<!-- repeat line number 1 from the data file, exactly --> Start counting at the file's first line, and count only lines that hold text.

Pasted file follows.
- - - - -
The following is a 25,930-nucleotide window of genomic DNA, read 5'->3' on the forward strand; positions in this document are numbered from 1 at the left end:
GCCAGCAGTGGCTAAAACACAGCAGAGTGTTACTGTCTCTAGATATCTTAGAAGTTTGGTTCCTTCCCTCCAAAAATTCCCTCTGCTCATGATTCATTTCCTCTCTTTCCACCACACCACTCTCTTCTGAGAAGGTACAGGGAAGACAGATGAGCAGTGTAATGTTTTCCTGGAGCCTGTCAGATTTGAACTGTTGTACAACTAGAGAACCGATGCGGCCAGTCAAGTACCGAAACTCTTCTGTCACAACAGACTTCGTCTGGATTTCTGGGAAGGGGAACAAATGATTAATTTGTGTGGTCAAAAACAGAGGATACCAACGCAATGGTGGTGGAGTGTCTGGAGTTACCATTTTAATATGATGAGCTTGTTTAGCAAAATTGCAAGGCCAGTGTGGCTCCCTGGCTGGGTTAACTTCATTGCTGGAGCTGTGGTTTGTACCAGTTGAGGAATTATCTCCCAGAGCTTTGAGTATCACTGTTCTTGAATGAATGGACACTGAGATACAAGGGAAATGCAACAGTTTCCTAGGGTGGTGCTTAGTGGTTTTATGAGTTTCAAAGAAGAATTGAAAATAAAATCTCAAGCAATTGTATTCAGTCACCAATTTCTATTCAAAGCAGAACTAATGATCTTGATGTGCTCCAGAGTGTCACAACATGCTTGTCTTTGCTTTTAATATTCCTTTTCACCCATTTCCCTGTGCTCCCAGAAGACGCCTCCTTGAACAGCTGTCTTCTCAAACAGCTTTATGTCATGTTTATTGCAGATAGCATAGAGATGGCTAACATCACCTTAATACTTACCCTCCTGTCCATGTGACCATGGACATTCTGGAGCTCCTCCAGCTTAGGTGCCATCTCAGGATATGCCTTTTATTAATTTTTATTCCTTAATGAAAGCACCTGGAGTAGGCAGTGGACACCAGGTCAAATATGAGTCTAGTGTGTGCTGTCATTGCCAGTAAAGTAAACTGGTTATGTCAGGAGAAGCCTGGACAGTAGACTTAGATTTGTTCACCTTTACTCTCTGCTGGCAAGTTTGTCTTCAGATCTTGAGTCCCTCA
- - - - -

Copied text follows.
The following is a 25,930-nucleotide window of genomic DNA, read 5'->3' on the forward strand; positions in this document are numbered from 1 at the left end: